# Center of gravity-torque

1. Dec 9, 2005

### physics10

Here is the question:

A bicycle is resting against a small step whose height is h=0.120m. The weight and radius of the wheel are W= 25.0 N, and r=0.340m. A horizontal force F is applied to the axle of the wheel. As the magnitude of F increases, there comes a time when the wheel just begins to rise up and loses contact with the ground. What is the magnitude of the force when this happens?

This is what I did:

torque=-F*(0.120m)+W(0.340m)=0
=-F(0.120m)+(25.0 N)*(0.340)=0
F=(25.0 N)*(0.340m)/(0.120m)=70.83= F=71 N

Please tell me if this is correct or not before Monday, I am a new member to this site so please bear with me--Thanks!

2. Dec 9, 2005

### andrewchang

No, when you chose the axis of rotation, you got the wrong distances.

3. Dec 10, 2005

### Homer Simpson

Resolve the vectors to perpindicular

From yours:
~~~~~~~~~~~~~~~~
This is what I did:

torque=-F*(0.120m)+W(0.340m)=0
=-F(0.120m)+(25.0 N)*(0.340)=0
F=(25.0 N)*(0.340m)/(0.120m)=70.83= F=71 N
~~~~~~~~~~~~~~~~~~~~

BE SURE TO VERIFY THIS, ITS BEEN A WHILE!

I believe you have to resolve the two forces acting in this equilibreum to the perpindicular and paralell vectors. The perp vectors act to give torque, the parallell ones do nothing at all on the equilibreum.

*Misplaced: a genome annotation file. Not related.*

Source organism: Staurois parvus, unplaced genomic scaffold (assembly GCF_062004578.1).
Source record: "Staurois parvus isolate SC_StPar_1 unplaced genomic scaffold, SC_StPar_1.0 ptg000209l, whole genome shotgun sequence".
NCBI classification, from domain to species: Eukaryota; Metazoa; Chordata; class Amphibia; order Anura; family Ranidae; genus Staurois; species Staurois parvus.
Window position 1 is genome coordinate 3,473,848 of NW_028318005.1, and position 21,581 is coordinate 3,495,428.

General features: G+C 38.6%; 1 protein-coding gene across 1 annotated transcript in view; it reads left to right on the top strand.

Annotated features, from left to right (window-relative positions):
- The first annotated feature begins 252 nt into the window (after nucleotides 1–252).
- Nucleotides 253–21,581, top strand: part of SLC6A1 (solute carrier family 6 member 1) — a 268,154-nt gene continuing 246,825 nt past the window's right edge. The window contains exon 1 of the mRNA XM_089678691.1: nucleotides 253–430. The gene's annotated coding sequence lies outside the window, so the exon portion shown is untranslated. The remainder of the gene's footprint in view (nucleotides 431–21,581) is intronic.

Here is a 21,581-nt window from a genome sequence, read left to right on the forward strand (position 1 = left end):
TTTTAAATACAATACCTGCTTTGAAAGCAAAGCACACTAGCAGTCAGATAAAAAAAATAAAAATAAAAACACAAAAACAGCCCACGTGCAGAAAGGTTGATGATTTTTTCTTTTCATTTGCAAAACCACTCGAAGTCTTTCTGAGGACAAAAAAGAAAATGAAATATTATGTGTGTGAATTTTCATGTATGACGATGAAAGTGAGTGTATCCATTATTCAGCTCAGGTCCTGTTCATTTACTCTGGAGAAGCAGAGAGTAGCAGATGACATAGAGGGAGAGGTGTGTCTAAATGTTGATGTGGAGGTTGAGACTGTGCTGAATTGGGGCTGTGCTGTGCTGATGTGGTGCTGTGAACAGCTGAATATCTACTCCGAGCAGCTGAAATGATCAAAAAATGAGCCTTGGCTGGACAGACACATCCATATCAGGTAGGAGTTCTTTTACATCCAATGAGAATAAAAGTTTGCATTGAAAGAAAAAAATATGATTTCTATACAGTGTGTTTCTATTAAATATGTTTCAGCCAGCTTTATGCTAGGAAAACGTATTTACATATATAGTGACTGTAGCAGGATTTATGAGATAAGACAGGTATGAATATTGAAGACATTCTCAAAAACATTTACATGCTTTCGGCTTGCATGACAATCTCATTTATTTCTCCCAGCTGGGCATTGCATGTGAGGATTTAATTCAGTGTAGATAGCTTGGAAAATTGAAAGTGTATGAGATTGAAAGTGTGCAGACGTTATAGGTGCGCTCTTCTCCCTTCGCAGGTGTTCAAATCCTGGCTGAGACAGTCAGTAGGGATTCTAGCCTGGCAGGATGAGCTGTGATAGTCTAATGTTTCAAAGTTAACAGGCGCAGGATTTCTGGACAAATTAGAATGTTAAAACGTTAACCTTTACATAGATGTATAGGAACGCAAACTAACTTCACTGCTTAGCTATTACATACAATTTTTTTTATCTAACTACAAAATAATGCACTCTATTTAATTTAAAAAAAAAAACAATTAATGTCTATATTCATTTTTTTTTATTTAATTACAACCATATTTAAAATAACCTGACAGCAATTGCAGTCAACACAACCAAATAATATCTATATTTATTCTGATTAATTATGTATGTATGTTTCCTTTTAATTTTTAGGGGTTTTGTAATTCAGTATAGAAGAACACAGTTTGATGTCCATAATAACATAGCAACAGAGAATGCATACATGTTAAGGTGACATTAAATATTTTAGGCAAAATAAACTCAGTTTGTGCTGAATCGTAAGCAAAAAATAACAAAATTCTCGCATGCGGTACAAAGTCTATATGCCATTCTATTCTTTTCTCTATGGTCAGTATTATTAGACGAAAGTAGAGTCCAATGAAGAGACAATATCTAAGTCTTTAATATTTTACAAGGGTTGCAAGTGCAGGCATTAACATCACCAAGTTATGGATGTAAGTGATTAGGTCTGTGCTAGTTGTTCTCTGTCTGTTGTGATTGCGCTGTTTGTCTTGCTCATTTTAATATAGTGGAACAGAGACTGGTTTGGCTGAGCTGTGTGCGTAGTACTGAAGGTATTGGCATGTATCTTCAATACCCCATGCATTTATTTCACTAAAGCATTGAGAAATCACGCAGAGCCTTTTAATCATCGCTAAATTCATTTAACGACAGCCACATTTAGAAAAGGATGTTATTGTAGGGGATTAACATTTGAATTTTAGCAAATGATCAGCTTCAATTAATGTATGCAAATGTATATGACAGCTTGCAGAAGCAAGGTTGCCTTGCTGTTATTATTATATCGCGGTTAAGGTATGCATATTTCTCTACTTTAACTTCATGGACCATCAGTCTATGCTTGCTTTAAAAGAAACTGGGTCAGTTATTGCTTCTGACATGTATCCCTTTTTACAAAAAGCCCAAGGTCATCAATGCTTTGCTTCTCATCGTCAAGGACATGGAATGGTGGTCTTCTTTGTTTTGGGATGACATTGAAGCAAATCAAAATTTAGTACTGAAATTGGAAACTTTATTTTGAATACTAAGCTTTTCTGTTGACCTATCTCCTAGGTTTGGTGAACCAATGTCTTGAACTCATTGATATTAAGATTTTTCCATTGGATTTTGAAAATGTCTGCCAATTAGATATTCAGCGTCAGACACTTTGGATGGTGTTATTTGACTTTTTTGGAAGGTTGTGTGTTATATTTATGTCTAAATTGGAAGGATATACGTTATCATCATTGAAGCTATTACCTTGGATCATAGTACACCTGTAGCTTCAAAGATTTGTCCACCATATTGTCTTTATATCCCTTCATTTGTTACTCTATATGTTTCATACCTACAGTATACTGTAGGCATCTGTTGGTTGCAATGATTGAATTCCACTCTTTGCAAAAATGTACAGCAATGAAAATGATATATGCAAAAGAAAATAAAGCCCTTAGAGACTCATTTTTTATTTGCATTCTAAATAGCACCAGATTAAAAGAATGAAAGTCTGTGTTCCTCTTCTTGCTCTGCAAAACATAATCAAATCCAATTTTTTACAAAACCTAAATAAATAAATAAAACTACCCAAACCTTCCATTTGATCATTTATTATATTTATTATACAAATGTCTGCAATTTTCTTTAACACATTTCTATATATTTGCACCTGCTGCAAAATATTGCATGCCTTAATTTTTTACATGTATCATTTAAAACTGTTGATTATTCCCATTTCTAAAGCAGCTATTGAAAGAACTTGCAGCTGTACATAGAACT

the dist from step up to center is .220m

Using trig: sin(@) =.220/.340
@=40.32 degrees (below the 0 degree plane) (I'll use 40 degrees)

Get the perpindicular component of the 25 N force: Lay out the triangle on paper and find all the angles:
cos 40 = perp force/25 N
perp force = 19.15 N

Get the relationship for the perp component for the applied force:
cos 50 = perp component force/force applied horizontally.

As you pointed out, the two perpindicular forces resolved from (one from the wheel weight down, one from the applied force horiz) must equal 0 for equilibreum, same ccw and cw torque. so: that means that the perp force component must equal 19.15 N for the applied force, since this is what the other is. SO:

cos 50 = perp component force/force applied horizontally.

F applied horiz x cos50 =19.15
F applied horiz = 29.79 N <ans

Let me know what you think. Again its been awhile, this seems like a small number to me. I am sure though that you can not just use the vectors given and sum the torques to 0 without considering the angles.

4. Dec 10, 2005

### andrewchang

yes, that's what i got.

5. Dec 11, 2005

### physics10

Thanks-

Thanks for your help, I'll check it with my teacher on Monday and let you know.